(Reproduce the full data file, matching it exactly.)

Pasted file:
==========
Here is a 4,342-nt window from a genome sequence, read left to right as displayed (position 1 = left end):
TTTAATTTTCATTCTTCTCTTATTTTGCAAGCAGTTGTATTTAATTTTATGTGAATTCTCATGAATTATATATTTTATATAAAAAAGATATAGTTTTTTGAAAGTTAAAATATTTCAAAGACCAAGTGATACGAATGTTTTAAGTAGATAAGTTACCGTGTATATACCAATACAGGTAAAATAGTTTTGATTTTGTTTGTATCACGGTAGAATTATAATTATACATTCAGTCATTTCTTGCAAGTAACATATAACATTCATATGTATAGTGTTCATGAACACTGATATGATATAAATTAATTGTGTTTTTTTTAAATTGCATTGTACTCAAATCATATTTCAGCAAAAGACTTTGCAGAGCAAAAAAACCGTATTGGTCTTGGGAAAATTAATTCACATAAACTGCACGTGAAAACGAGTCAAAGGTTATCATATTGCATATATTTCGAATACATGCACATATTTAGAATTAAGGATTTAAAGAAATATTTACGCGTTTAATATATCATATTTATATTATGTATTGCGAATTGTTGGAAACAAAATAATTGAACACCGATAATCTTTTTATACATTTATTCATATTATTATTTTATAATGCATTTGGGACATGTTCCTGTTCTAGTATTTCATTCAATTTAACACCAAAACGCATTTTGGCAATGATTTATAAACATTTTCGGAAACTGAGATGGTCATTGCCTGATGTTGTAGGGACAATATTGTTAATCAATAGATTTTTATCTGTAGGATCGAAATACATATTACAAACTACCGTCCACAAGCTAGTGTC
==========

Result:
Here is a 4,342-nt window from a genome sequence, read left to right as displayed (position 1 = left end):
TTTAATTTTCATTCTTCTCTTATTTTGCAAGCAGTTGTATTTAATTTTATGTGAATTCTCATGAATTATATATTTTATATAAAAAAGATATAGTTTTTTGAAAGTTAAAATATTTCAAAGACCAAGTGATACGAATGTTTTAAGTAGATAAGTTACCGTGTATATACCAATACAGGTAAAATAGTTTTGATTTTGTTTGTATCACGGTAGAATTATAATTATACATTCAGTCATTTCTTGCAAGTAACATATAACATTCATATGTATAGTGTTCATGAACACTGATATGATATAAATTAATTGTGTTTTTTTTAAATTGCATTGTACTCAAATCATATTTCAGCAAAAGACTTTGCAGAGCAAAAAAACCGTATTGGTCTTGGGAAAATTAATTCACATAAACTGCACGTGAAAACGAGTCAAAGGTTATCATATTGCATATATTTCGAATACATGCACATATTTAGAATTAAGGATTTAAAGAAATATTTACGCGTTTAATATATCATATTTATATTATGTATTGCGAATTGTTGGAAACAAAATAATTGAACACCGATAATCTTTTTATACATTTATTCATATTATTATTTTATAATGCATTTGGGACATGTTCCTGTTCTAGTATTTCATTCAATTTAACACCAAAACGCATTTTGGCAATGATTTATAAACATTTTCGGAAACTGAGATGGTCATTGCCTGATGTTGTAGGGACAATATTGTTAATCAATAGATTTTTATCTGTAGGATCGAAATACATATTACAAACTACCGTCCACAAGCTAGTGTC